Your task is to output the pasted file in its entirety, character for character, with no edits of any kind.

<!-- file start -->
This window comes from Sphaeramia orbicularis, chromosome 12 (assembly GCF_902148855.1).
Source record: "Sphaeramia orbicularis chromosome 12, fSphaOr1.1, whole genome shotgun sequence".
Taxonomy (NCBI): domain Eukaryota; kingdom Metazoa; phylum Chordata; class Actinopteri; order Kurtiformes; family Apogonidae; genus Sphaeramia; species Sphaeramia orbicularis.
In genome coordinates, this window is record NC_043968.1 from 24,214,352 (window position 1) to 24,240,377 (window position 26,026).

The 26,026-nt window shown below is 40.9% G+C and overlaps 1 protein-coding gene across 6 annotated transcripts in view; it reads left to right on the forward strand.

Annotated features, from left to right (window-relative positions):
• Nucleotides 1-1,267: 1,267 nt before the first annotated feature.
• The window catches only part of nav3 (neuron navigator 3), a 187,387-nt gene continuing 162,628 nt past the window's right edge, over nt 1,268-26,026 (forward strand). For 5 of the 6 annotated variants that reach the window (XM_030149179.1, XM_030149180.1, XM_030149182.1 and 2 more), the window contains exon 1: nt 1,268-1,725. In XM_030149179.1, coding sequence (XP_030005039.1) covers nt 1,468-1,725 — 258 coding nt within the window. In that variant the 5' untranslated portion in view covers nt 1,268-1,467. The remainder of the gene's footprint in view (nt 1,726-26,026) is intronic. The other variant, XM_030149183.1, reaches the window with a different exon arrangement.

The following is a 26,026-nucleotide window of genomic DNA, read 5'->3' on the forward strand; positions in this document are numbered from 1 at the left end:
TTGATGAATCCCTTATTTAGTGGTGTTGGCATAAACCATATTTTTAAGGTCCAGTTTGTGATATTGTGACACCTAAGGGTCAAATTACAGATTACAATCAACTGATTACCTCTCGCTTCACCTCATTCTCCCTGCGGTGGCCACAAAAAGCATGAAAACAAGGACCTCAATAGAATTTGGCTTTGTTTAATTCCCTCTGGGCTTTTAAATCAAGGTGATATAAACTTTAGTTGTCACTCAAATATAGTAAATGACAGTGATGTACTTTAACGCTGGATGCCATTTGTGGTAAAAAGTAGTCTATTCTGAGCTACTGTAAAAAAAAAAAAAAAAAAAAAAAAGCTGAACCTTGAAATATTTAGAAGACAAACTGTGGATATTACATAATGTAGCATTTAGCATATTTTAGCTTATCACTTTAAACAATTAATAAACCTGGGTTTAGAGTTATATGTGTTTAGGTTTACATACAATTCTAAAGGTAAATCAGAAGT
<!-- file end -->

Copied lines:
This window comes from Sphaeramia orbicularis, chromosome 12 (assembly GCF_902148855.1).
Source record: "Sphaeramia orbicularis chromosome 12, fSphaOr1.1, whole genome shotgun sequence".
Taxonomy (NCBI): domain Eukaryota; kingdom Metazoa; phylum Chordata; class Actinopteri; order Kurtiformes; family Apogonidae; genus Sphaeramia; species Sphaeramia orbicularis.
In genome coordinates, this window is record NC_043968.1 from 24,214,352 (window position 1) to 24,240,377 (window position 26,026).

The 26,026-nt window shown below is 40.9% G+C and overlaps 1 protein-coding gene across 6 annotated transcripts in view; it reads left to right on the forward strand.

Annotated features, from left to right (window-relative positions):
• Nucleotides 1-1,267: 1,267 nt before the first annotated feature.
• The window catches only part of nav3 (neuron navigator 3), a 187,387-nt gene continuing 162,628 nt past the window's right edge, over nt 1,268-26,026 (forward strand). For 5 of the 6 annotated variants that reach the window (XM_030149179.1, XM_030149180.1, XM_030149182.1 and 2 more), the window contains exon 1: nt 1,268-1,725. In XM_030149179.1, coding sequence (XP_030005039.1) covers nt 1,468-1,725 — 258 coding nt within the window. In that variant the 5' untranslated portion in view covers nt 1,268-1,467. The remainder of the gene's footprint in view (nt 1,726-26,026) is intronic. The other variant, XM_030149183.1, reaches the window with a different exon arrangement.

The following is a 26,026-nucleotide window of genomic DNA, read 5'->3' on the forward strand; positions in this document are numbered from 1 at the left end:
TTGATGAATCCCTTATTTAGTGGTGTTGGCATAAACCATATTTTTAAGGTCCAGTTTGTGATATTGTGACACCTAAGGGTCAAATTACAGATTACAATCAACTGATTACCTCTCGCTTCACCTCATTCTCCCTGCGGTGGCCACAAAAAGCATGAAAACAAGGACCTCAATAGAATTTGGCTTTGTTTAATTCCCTCTGGGCTTTTAAATCAAGGTGATATAAACTTTAGTTGTCACTCAAATATAGTAAATGACAGTGATGTACTTTAACGCTGGATGCCATTTGTGGTAAAAAGTAGTCTATTCTGAGCTACTGTAAAAAAAAAAAAAAAAAAAAAAAAGCTGAACCTTGAAATATTTAGAAGACAAACTGTGGATATTACATAATGTAGCATTTAGCATATTTTAGCTTATCACTTTAAACAATTAATAAACCTGGGTTTAGAGTTATATGTGTTTAGGTTTACATACAATTCTAAAGGTAAATCAGAAGT